Evaluating special education teachers: Implementing the IEP should be the standard
Standardized tests are an indelible part of the public conversation on how to improve our nation’s education system. Lawmakers of all stripes have either passed or proposed legislation tying everything from school funding to teacher retention to student performance on these tests.
The end result is myopia. High scores are the Holy Grail by which all other aspects of education are measured.
This would be fine if all students were alike. Special education teachers, advocates, lawyers and parents of children with special education needs have been screaming for years that they are not. Thanks to the efforts of all of these groups, substantial progress has been made in ensuring that each student is afforded an education that is appropriate to that student’s individual needs.
School officials, teachers and lawmakers now understand that it is improper to measure the success of a student with special needs by the same metric applied to mainstream students. That makes news like this very disappointing:
“…[I]n Illinois, Florida, New York and other states, education leaders and teachers unions are trying to create evaluations that take into account factors such as a student’s prior performance, socio-economic background and English language skills. Creating those measurements for general education teachers has proven challenging enough, but for special education teachers, it is even more trying, as officials try to find a way to evaluate growth that often can’t be measured on a test.”
“The great concern right now in many states is they’re using the same criteria for the general education teachers that they’re going to use for the special education teachers and there’s real resistance to that,” said George Giuliani, director of the special education program at Hofstra University’s Graduate School and executive director of the National Association of Special Education Teachers.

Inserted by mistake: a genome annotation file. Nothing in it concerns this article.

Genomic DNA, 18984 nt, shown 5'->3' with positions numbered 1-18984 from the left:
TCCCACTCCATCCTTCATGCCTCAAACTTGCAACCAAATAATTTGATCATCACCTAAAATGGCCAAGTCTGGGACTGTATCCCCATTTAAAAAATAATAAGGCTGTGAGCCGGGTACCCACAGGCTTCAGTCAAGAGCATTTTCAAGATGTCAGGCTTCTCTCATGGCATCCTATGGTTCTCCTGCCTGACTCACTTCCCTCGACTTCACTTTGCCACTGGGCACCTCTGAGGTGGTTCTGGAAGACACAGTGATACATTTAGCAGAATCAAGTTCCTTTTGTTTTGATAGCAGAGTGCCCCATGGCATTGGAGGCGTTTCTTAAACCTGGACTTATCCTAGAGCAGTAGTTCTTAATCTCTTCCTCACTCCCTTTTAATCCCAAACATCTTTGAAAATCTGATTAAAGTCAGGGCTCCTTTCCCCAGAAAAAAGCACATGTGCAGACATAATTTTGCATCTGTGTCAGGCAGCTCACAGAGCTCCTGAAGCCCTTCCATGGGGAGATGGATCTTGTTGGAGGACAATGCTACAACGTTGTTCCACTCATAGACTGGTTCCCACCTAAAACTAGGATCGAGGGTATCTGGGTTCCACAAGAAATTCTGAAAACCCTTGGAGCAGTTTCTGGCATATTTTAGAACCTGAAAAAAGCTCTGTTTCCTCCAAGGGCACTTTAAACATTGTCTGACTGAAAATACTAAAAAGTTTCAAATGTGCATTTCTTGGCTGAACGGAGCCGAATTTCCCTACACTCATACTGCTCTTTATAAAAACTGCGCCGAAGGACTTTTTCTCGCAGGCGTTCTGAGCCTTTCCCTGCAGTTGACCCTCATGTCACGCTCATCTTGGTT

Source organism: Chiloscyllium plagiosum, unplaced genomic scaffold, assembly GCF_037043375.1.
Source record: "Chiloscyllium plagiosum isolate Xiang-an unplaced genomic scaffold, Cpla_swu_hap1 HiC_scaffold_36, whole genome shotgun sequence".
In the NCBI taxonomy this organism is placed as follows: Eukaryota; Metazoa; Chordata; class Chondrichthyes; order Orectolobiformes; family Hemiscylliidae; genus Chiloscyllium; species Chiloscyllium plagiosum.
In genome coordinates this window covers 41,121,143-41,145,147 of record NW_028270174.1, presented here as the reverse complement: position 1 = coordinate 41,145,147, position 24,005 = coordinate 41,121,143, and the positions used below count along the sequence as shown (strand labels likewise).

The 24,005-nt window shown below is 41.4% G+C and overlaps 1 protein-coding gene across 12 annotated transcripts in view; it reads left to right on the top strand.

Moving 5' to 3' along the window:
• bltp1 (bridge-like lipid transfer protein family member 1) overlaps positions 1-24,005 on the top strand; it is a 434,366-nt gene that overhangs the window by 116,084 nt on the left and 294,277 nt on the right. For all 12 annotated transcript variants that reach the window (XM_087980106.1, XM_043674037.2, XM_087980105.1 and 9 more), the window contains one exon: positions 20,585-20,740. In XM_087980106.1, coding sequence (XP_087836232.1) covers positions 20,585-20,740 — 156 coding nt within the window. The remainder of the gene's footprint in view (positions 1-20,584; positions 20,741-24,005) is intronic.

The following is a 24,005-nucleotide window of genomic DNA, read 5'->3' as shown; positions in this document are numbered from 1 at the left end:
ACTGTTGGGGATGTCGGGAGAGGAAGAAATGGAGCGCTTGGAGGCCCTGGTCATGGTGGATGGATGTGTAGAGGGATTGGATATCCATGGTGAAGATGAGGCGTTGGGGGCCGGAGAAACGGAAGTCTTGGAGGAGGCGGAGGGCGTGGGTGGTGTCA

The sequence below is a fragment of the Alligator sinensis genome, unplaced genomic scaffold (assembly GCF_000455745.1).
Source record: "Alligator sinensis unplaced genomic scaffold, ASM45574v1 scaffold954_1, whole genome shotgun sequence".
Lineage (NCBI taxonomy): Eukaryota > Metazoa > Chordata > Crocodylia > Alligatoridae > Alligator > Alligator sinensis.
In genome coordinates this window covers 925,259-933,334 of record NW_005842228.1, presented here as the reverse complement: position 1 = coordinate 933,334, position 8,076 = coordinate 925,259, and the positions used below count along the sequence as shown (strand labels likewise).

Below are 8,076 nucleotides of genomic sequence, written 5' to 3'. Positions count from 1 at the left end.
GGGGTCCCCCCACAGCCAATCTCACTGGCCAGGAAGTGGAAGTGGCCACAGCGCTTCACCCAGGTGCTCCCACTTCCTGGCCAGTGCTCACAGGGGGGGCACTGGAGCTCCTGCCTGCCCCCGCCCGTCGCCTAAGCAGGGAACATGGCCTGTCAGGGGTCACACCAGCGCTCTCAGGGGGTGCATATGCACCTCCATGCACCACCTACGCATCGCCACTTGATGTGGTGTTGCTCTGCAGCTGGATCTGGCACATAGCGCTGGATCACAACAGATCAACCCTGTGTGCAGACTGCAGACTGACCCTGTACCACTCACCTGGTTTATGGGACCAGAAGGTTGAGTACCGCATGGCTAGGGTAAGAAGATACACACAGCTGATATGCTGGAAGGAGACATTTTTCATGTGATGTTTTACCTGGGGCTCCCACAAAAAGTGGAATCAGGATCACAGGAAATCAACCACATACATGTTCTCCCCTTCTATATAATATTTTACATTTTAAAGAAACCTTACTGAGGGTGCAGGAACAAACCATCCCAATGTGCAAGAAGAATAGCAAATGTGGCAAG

This needn’t be as difficult as the states are making it. Schools already evaluate special education students’ growth in ways that can’t be measured on tests. They do this in the form of the Individualized Education Plans (IEPs) that the law requires must be afforded to all students coded SPED.
The answer is simple. Use the metric that already exists. Measure the success of special education teachers in their progress in implementing students’ IEPs.
Abandoning a jury-rigged evaluation system based off new, potentially esoteric criteria and adopting a measurement system based on the IEP has an added benefit: it ties teacher success to student success. The new requirements would serve as a bolster to existing special education-related laws and regulations. The end result would be an increased likelihood of student success.
Sometimes something just makes sense. This is one of those times. As states address this issue, they should remember that the metric is already in place, and tie special education teacher evaluations to IEP implementation.
Bryan Utter is an associate attorney at HooverLaw.